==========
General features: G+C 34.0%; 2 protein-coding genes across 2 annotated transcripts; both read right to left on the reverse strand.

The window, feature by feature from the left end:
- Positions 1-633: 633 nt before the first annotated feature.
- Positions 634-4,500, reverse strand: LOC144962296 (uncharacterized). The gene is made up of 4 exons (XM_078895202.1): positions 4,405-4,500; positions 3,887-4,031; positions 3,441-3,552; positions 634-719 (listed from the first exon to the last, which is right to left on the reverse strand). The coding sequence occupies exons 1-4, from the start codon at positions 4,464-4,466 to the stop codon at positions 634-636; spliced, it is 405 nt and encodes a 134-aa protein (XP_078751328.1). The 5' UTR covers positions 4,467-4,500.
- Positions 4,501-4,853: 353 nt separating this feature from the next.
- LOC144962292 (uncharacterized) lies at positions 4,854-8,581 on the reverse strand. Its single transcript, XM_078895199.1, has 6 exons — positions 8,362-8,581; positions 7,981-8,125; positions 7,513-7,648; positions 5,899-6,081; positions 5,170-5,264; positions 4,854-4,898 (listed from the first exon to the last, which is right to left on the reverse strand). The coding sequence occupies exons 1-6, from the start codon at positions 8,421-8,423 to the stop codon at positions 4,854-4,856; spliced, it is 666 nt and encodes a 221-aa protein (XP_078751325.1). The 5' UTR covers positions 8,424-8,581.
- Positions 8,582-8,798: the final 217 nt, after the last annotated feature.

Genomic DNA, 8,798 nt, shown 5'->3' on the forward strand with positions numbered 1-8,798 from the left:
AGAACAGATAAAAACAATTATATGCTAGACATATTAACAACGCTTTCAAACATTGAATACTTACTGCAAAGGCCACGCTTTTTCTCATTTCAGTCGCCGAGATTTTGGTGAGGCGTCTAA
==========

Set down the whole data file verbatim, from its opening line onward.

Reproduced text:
General features: G+C 34.0%; 2 protein-coding genes across 2 annotated transcripts; both read right to left on the reverse strand.

The window, feature by feature from the left end:
- Positions 1-633: 633 nt before the first annotated feature.
- Positions 634-4,500, reverse strand: LOC144962296 (uncharacterized). The gene is made up of 4 exons (XM_078895202.1): positions 4,405-4,500; positions 3,887-4,031; positions 3,441-3,552; positions 634-719 (listed from the first exon to the last, which is right to left on the reverse strand). The coding sequence occupies exons 1-4, from the start codon at positions 4,464-4,466 to the stop codon at positions 634-636; spliced, it is 405 nt and encodes a 134-aa protein (XP_078751328.1). The 5' UTR covers positions 4,467-4,500.
- Positions 4,501-4,853: 353 nt separating this feature from the next.
- LOC144962292 (uncharacterized) lies at positions 4,854-8,581 on the reverse strand. Its single transcript, XM_078895199.1, has 6 exons — positions 8,362-8,581; positions 7,981-8,125; positions 7,513-7,648; positions 5,899-6,081; positions 5,170-5,264; positions 4,854-4,898 (listed from the first exon to the last, which is right to left on the reverse strand). The coding sequence occupies exons 1-6, from the start codon at positions 8,421-8,423 to the stop codon at positions 4,854-4,856; spliced, it is 666 nt and encodes a 221-aa protein (XP_078751325.1). The 5' UTR covers positions 8,424-8,581.
- Positions 8,582-8,798: the final 217 nt, after the last annotated feature.

Genomic DNA, 8,798 nt, shown 5'->3' on the forward strand with positions numbered 1-8,798 from the left:
AGAACAGATAAAAACAATTATATGCTAGACATATTAACAACGCTTTCAAACATTGAATACTTACTGCAAAGGCCACGCTTTTTCTCATTTCAGTCGCCGAGATTTTGGTGAGGCGTCTAA